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The ancient and medieval Mediterranean might have been a bustling stage of ever-changing empires but, across the inhospitable barrier of the Sahara Desert, West Africans were equally busy building up and toppling down their own kingdoms and empires. With wealth gained from vast herds of livestock, natural resources such as salt and gold, and control of trade routes, several states were able to conquer their less affluent and militarily-weaker neighbours to forge impressive empires. In this collection, we examine the big three of the Ghana Empire, Mali Empire, and Songhai Empire as well as the lucrative trade connections they made with West and North Africa. We also look at the important kingdoms of the southern coast of West Africa such as Nok, Benin, and Ife, and especially the art they produced which continues to wow museum visitors around the world. As the commercial tentacles of West African states extended so, too, they came under the influence of Islam as great trade cities arose like Timbuktu.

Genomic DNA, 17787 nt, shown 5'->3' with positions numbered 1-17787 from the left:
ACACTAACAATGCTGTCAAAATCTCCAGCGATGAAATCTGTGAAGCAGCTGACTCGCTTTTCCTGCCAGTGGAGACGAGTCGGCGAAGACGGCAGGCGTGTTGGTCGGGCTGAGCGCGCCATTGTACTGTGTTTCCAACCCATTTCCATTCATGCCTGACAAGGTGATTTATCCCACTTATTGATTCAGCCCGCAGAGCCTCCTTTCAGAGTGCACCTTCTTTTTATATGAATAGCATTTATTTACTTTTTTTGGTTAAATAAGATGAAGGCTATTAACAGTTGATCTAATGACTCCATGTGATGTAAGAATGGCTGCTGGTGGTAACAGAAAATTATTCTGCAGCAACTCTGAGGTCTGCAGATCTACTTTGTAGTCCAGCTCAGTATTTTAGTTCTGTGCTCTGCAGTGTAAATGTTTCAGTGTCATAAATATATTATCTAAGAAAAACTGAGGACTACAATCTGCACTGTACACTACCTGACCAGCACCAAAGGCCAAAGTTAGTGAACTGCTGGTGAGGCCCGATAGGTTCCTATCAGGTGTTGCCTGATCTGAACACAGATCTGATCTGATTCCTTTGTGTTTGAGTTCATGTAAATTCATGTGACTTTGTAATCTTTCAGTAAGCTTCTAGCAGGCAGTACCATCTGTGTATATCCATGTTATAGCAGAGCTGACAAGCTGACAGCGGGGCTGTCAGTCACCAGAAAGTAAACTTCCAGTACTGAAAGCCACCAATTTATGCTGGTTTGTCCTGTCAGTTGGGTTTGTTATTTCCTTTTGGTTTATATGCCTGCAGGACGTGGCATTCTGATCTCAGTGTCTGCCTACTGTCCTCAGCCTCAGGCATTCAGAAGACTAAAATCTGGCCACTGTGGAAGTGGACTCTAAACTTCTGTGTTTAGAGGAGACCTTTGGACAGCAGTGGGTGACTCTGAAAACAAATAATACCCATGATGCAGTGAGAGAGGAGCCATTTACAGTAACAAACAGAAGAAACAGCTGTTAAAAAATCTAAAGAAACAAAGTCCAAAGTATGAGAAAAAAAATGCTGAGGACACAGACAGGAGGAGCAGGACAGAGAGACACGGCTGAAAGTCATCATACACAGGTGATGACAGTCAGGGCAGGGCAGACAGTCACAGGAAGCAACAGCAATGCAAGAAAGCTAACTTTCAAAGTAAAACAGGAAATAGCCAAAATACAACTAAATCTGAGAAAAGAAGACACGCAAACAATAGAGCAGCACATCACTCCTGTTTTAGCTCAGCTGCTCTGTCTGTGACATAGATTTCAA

Through Timbuktu there passed such lucrative goods as ivory, textiles, horses (important for military use), glassware, weapons, sugar, kola nuts (a mild stimulant), cereals (e.g. sorghum and millet), spices, stone beads, craft products, and slaves. Goods were bartered for or paid using an agreed-upon commodity such as copper or gold ingots, set quantities of salt or ivory, or even cowry shells (which came from Persia).
About the Author
Mark is a full-time author, researcher, historian, and editor. Special interests include art, architecture, and discovering the ideas that all civilizations share. He holds an MA in Political Philosophy and is the WHE Publishing Director.
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License & Copyright
Uploaded by Mark Cartwright, published on 27 September 2019. The copyright holder has published this content under the following license: Creative Commons Attribution-NonCommercial-ShareAlike. This license lets others remix, tweak, and build upon this content non-commercially, as long as they credit the author and license their new creations under the identical terms. When republishing on the web a hyperlink back to the original content source URL must be included. Please note that content linked from this page may have different licensing terms.